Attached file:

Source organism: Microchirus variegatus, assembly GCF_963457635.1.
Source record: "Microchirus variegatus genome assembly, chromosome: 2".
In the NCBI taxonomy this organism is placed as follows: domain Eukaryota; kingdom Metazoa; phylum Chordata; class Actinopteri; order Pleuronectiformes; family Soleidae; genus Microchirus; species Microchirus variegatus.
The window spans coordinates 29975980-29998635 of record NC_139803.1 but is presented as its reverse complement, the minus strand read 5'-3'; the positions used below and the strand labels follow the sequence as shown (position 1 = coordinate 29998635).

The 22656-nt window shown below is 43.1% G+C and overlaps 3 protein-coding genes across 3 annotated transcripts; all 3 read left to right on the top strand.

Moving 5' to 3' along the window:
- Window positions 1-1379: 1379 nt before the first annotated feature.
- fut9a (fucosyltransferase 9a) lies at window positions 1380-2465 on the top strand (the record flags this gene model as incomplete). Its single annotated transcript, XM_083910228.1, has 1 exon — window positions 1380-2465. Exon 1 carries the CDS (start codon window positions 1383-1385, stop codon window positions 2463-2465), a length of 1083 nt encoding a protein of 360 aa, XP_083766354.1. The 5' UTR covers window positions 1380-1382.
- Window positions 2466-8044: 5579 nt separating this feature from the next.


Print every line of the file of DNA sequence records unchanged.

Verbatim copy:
Source organism: Microchirus variegatus, assembly GCF_963457635.1.
Source record: "Microchirus variegatus genome assembly, chromosome: 2".
In the NCBI taxonomy this organism is placed as follows: domain Eukaryota; kingdom Metazoa; phylum Chordata; class Actinopteri; order Pleuronectiformes; family Soleidae; genus Microchirus; species Microchirus variegatus.
The window spans coordinates 29975980-29998635 of record NC_139803.1 but is presented as its reverse complement, the minus strand read 5'-3'; the positions used below and the strand labels follow the sequence as shown (position 1 = coordinate 29998635).

The 22656-nt window shown below is 43.1% G+C and overlaps 3 protein-coding genes across 3 annotated transcripts; all 3 read left to right on the top strand.

Moving 5' to 3' along the window:
- Window positions 1-1379: 1379 nt before the first annotated feature.
- fut9a (fucosyltransferase 9a) lies at window positions 1380-2465 on the top strand (the record flags this gene model as incomplete). Its single annotated transcript, XM_083910228.1, has 1 exon — window positions 1380-2465. Exon 1 carries the CDS (start codon window positions 1383-1385, stop codon window positions 2463-2465), a length of 1083 nt encoding a protein of 360 aa, XP_083766354.1. The 5' UTR covers window positions 1380-1382.
- Window positions 2466-8044: 5579 nt separating this feature from the next.